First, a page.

Finnish composers are a special breed. They’re not as well known as other European countries, but they’ve produced some of the most talented and influential musicians in history. While most people have probably heard of Sibelius we’d be surprised if you could name any other famous Finnish composers.
So, to remedy that, in this post we’re going to cover 10 of the greatest Finnish composers you should know to help you learn a bit more about their amazing classical music scene.
1. Jean Sibelius
Born on December 8th, 1865, Jean Sibelius was a Finnish composer who spent his childhood surrounded by music.
While attending school as a child, he developed quite impressive skills as a musician and composer.
It is believed that “Vattendroppar” for violin and cello is his first surviving composition, written when he was just around the age of 10.
When Sibelius completed his schooling, he moved to Helsinki to study law, however, he also enrolled in the Music Institute and split his time between the two studies.
It didn’t take long for this avid music-lover to drop his law studies and focus on his composition studies full-time.
Sibelius studied under Martin Wegelius and eventually pursued his music career from Berlin to Vienna and, finally, back to Finland.
Sibelius was acting during a very political time in Finland, and his compositions often served to honor Finnish national pride amid the struggle for independence from Russia.
One of his best-known works is the tone poem “Finlandia.”
Other famous pieces of his include his Symphony No. 5, the String Quartet in D minor and Karelia Suite.
Sibelius lived until the age of 91 when he died on the 20th September 1957 of a brain hemorrhage.
2. Kaija Saariaho
Unlike many of the great composers we recognize from around the world today, Kaija Saariaho is still in the middle of her successful career.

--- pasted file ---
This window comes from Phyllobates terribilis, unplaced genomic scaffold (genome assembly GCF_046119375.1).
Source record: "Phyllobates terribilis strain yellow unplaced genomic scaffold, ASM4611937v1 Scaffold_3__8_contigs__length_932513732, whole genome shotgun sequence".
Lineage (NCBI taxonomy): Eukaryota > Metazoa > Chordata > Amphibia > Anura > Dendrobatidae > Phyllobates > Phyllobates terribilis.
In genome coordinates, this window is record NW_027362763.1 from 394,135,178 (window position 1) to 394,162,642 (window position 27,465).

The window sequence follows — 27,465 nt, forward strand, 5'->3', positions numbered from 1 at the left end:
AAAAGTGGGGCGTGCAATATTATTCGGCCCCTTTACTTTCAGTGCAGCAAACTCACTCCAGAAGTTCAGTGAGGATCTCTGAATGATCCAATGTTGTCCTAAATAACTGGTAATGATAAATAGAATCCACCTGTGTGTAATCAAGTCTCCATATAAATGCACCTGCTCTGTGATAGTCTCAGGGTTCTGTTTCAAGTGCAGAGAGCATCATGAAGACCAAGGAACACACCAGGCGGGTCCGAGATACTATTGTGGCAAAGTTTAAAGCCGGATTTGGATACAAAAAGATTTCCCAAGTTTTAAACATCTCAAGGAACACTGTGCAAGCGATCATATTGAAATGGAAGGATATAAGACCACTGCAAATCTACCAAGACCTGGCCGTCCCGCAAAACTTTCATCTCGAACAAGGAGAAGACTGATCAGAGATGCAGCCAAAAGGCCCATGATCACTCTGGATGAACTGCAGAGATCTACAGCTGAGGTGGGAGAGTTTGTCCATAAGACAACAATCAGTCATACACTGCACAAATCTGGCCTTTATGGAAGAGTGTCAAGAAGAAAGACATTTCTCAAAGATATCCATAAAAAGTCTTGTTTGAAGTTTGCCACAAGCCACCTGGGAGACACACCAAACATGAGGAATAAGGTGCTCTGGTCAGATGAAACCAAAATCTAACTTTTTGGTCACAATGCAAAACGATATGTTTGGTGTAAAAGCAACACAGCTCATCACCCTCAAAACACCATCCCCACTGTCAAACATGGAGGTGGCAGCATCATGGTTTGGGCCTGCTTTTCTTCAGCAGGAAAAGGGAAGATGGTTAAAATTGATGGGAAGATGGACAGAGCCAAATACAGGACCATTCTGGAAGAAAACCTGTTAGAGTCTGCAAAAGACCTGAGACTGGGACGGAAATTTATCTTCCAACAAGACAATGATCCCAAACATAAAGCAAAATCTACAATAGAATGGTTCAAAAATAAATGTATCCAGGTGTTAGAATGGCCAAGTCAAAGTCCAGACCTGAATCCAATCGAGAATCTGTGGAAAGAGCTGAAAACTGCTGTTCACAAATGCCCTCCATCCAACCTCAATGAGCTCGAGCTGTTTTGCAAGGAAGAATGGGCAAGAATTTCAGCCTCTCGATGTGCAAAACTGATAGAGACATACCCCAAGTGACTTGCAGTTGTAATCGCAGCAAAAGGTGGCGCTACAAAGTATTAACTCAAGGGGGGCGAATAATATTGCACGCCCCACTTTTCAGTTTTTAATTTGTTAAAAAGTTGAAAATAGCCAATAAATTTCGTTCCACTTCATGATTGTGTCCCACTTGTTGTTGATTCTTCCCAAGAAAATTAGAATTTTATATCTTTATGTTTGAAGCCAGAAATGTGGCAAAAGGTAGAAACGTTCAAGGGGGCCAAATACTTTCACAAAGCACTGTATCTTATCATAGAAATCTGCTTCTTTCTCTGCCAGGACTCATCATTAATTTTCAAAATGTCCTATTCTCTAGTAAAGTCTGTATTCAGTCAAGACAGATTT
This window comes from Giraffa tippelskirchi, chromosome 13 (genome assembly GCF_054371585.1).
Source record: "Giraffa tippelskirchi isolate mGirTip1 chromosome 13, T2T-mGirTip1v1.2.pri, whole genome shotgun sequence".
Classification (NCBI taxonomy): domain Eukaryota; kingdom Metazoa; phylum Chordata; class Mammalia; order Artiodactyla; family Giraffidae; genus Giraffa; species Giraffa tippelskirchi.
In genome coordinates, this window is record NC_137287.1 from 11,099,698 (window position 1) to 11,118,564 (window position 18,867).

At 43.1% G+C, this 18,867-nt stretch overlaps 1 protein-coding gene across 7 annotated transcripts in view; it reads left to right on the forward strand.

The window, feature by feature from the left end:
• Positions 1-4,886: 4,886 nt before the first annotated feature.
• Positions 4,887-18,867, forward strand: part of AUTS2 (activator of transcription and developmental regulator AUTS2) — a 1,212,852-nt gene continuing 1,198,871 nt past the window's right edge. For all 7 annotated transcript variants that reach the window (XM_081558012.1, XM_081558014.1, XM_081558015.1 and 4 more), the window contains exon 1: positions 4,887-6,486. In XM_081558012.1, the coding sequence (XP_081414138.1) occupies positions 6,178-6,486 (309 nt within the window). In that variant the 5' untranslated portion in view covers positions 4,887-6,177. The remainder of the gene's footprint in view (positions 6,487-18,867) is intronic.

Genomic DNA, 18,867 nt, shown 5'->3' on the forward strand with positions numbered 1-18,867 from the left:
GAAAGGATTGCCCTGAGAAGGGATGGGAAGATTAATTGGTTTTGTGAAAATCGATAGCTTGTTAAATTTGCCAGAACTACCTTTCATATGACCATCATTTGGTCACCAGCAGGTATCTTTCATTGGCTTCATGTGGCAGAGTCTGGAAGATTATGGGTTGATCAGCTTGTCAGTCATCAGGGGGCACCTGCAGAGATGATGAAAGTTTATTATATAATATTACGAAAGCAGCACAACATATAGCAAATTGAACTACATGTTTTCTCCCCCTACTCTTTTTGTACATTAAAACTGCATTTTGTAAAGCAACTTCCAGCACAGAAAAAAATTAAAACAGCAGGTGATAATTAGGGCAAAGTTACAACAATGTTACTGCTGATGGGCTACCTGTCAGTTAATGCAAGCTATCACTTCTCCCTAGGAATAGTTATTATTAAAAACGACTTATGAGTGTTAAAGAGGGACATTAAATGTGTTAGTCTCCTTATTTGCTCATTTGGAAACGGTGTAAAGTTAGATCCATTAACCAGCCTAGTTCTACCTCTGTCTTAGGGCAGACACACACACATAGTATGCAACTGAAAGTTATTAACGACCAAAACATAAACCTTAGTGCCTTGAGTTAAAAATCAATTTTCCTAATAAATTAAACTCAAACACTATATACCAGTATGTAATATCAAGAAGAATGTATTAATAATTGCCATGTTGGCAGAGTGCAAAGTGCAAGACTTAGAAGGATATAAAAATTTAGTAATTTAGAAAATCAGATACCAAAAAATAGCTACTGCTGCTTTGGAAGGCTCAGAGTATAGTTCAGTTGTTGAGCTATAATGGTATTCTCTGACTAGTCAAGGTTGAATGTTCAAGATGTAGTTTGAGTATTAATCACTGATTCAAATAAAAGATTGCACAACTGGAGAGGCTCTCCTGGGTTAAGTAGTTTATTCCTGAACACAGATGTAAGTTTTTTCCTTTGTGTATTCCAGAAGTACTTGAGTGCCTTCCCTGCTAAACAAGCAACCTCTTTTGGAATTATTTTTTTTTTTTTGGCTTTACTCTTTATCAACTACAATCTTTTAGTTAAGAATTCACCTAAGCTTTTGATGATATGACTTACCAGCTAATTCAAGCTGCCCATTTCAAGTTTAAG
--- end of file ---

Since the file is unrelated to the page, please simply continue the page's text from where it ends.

This Finnish composer was born in Helsinki in 1952 and an appropriate follow-up to our first composer, Saariaho studied at the Sibelius Academy.
After completing her time under modernist Paavo Heininen, she continued to study in Freiburg and later at the IRCAM research institute in Paris.
Since her studies, Saariaho has lived and spent most of her time in Paris where she frequently practices computer-assisted composition and works seamlessly with tap and live electronics, as seen by her works “Verblendungen,” “Du Cristal,” and “a la Fumee.”
In addition to her orchestral pieces, Saariaho has also worked in opera and other vocal realms with great success.
During her career, Saariaho has earned several composing awards and has served as an esteemed judge for others.
Significant orchestras worldwide, including the Royal Concertgebouw, the Boston Symphony Orchestra, and the Royal Scottish National Orchestra, have commissioned her pieces.
Saariaho’s latest opera, “Innocence,” premiered in July of this year (2021).
3. Esa-Pekka Salonen
Esa-Pekka Salonen is another Helsinki-born Finnish composer who studied music and composition at great lengths.
After graduating from one of the best high schools in Finland, Salonen studied horn and composition at the Sibelius Academy – just as Saariaho did.
He even studied alongside then-classmate Magnus Lindberg, who is another great we’ll discuss further down on our list.
Salonen started his conducting career with the Finnish Radio Symphony Orchestra in 1979.
While his main passion was composing, he did enjoy conducting and continued to do so as an avenue for conducting his works.
However, his career took a turn when he began conducting for the Philharmonia Orchestra in London.